3. Find **'Right'** and select it from the list, then click **Insert Function** .

4. In **Formula Editor** , click 'source-string' and then click on the cell with data.

5. On the right in the editor, click 'string-length' and enter the number **2** .

6. Click the checkmark to apply the formula.

What this formula does is take two characters (step 5) from the right of the string (step 3). By applying this formula to the corresponding column, we can now see the state abbreviation for each customer.

### Clear excess space

If the data in a spreadsheet comes from a database, it may not always be formatted the way you need it. Using the customer spreadsheet example above, you might have a customer first and last name with too much space between them. This can cause problems with automated email or even the mail merge feature when using those names.

With the Trim function in Numbers, you can automatically remove those extra spaces quickly.

1. Select the cell where you want the formula, and then open both the **Formula Editor** and the **Functions Browser** .

2. Find **'Trim'** and select it from the list and click **Insert Function** .

3. In **Formula Editor** , click 'source-string' and then click on the cell with the data.

4. Click the checkmark to apply the formula.

Now you have a nice and clear list of customer names, there's no excess space that affects other software.

### Combine data

Maybe your situation is the opposite of the example above. You have data in two different cells and want to combine them into one. You can do this with both numbers and text using the Concatenate function.

Suppose the data to be processed has a customer's first and last name split into two different cells. Email software needs those names placed next to each other.

1. Select the cell where you want the formula, and then open both the **Formula Editor** and the **Functions Browser** .

2. Find **'Concatenate'** and select it from the list, then press **Insert Function.**

3. Click 'string', then click the first named cell and insert a comma.

4. Add a closing and opening quotation mark followed by a space between ( **''** ) **,** then insert a comma.

5. Click in the cell containing the last name.

6. Click the checkmark to apply the formula.

All operations are completed! You already have a column with customer first and last names placed in the same field, instead of on different cells.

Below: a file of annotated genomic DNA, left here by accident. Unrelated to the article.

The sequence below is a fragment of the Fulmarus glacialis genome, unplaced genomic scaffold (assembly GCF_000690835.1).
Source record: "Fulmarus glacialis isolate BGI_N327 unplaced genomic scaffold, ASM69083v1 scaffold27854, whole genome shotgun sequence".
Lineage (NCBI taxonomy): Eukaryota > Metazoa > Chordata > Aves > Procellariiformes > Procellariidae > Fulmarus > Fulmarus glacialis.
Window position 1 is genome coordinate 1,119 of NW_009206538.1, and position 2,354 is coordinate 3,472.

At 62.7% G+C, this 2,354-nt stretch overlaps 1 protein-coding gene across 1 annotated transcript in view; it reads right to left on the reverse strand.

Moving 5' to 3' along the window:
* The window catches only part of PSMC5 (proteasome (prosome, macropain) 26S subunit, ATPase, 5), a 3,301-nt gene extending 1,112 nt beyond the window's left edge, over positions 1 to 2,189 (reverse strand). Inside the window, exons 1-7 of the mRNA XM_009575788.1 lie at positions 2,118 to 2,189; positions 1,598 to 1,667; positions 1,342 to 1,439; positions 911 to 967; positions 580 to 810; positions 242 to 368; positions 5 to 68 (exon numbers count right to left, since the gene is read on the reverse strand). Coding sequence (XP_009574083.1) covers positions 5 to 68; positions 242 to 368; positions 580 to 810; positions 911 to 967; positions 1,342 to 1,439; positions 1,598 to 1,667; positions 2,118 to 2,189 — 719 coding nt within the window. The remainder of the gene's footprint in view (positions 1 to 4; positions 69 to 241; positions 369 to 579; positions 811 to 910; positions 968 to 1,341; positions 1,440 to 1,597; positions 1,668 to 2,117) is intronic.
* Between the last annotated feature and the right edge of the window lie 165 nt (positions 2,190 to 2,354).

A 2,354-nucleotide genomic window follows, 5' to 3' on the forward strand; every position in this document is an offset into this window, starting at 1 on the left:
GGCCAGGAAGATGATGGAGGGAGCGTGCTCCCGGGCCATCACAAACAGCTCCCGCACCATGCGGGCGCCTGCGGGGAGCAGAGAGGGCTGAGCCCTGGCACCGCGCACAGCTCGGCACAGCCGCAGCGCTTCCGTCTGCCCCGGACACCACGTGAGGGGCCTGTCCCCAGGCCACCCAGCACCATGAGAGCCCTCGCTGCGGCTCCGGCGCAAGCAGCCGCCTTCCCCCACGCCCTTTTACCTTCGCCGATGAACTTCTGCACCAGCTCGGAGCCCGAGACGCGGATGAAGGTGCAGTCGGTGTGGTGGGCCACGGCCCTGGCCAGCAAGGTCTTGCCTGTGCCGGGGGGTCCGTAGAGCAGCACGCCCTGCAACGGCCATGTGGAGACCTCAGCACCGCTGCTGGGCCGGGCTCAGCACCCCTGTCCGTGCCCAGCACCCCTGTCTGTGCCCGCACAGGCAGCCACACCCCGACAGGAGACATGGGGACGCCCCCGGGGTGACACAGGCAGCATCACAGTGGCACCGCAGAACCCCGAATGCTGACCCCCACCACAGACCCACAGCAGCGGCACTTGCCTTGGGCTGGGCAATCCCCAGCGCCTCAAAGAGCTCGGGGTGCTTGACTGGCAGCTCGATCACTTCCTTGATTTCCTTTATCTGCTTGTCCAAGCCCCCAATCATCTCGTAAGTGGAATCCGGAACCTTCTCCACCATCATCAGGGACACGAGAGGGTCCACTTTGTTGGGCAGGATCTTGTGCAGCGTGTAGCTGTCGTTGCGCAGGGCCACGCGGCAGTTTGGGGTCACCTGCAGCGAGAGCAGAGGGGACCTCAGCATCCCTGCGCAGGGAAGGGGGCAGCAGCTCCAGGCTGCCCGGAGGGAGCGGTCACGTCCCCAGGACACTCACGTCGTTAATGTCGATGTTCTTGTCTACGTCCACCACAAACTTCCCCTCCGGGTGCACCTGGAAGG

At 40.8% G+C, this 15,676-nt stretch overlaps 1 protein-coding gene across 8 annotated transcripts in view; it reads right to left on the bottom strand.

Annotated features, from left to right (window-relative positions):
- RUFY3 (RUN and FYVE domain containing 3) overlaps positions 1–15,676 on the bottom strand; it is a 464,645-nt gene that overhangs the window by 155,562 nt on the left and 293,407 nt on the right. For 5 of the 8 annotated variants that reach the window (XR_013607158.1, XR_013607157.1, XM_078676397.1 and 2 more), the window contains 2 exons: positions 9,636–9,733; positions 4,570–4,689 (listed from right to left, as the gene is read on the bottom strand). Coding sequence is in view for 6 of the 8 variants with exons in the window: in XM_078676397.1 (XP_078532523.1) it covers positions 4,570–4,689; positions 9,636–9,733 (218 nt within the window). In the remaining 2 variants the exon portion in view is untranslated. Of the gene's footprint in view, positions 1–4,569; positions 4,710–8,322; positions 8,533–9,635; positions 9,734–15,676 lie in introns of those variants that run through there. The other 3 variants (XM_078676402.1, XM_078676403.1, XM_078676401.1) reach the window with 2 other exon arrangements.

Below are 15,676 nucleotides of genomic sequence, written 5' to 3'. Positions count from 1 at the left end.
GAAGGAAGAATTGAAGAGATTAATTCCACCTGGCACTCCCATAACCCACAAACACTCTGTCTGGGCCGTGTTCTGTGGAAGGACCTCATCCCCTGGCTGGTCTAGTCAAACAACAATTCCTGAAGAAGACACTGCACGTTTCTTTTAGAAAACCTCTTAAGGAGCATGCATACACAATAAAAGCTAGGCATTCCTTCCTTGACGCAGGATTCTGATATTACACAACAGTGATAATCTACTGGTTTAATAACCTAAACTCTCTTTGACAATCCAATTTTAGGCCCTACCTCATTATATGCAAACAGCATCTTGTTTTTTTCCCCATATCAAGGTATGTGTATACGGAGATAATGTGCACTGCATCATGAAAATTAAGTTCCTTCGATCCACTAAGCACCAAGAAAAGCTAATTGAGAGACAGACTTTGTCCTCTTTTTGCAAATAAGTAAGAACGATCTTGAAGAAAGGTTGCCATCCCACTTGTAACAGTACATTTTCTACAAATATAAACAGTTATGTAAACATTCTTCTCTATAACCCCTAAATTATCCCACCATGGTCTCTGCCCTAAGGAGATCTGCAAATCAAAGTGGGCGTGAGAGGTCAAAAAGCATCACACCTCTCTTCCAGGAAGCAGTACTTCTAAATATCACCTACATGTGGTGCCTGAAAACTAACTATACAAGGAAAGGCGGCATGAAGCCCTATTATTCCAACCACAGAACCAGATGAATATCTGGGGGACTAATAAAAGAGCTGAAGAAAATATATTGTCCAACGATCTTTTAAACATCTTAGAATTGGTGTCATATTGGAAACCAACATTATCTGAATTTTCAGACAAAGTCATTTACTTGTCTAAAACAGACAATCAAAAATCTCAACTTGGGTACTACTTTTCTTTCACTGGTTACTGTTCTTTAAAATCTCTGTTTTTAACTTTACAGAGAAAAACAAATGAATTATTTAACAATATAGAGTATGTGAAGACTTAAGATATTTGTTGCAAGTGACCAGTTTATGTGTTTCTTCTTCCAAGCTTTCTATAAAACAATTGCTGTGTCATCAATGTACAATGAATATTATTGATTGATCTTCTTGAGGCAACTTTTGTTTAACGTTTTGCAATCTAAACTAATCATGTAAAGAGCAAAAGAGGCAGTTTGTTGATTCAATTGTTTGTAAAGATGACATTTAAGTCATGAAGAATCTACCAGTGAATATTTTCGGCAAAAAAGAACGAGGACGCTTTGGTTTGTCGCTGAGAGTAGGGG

### Convert to plain text

Another function in Numbers that can be very handy, especially when retrieving data from various sources, is the Plaintext function. You can have text and numbers in a spreadsheet formatted with rich text, which can include clickable links and bold, italic, or underlined names.

Using the Plaintext function, you can separate your data into plain plain text.

1. Select the cell where you want the formula, and then open both the **Formula Editor** and the **Functions Browser** .

2. Find **'Plaintext'** and select it from the list, then click **Insert Function.**

3. Click 'source-string' and then select the cell with data.

4. Click the checkmark to apply the formula.

You will then see that your data has no rich text, HTML or other formatting.

## Copy formulas and functions

With the examples that the article has shown here, you most likely want to apply formulas or functions to multiple cells. So you can easily drag to copy the formula to adjacent cells in rows or columns, depending on how your data is presented.

Select a cell with the formula you want to copy. When you see the yellow dot on the border of the cell, click it and drag it to the cells you want to copy it to, then release the mouse.

That formula or function doesn't just copy into those cells, it immediately applies it to the corresponding data.

The manipulation and analysis of data in Numbers spreadsheets can be made much easier with formulas and functions. To handle both numbers and text, try these formulas and explore some of the other built-in functions that Numbers provides. You will never know which tools are most useful to you until you try them out.

To learn more about Numbers, refer to the article: How to use conditional formatting in Numbers on Mac for more details.

Hope you are succesful.